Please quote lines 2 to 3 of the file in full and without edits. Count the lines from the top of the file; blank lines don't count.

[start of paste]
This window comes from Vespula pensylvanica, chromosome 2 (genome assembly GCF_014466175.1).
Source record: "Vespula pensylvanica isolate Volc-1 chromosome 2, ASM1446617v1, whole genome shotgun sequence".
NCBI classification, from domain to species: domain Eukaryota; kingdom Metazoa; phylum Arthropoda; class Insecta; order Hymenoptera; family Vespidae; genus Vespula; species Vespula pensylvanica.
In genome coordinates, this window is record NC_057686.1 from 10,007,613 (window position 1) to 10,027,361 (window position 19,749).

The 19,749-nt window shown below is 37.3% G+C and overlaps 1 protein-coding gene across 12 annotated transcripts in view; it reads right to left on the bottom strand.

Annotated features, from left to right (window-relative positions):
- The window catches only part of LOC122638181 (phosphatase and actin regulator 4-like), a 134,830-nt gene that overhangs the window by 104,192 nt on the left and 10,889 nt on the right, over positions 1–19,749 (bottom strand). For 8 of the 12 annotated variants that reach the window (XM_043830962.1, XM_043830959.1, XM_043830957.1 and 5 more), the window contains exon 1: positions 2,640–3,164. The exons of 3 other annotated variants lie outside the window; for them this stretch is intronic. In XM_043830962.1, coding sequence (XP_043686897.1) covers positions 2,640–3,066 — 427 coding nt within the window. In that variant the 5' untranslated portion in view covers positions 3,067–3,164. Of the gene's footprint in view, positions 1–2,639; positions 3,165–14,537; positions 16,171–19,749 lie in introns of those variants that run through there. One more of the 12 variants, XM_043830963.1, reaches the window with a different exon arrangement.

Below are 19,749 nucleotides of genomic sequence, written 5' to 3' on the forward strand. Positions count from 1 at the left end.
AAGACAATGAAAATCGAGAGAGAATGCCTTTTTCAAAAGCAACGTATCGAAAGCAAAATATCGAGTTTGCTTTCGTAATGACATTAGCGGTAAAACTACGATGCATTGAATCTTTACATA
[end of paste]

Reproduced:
Source record: "Vespula pensylvanica isolate Volc-1 chromosome 2, ASM1446617v1, whole genome shotgun sequence".
NCBI classification, from domain to species: domain Eukaryota; kingdom Metazoa; phylum Arthropoda; class Insecta; order Hymenoptera; family Vespidae; genus Vespula; species Vespula pensylvanica.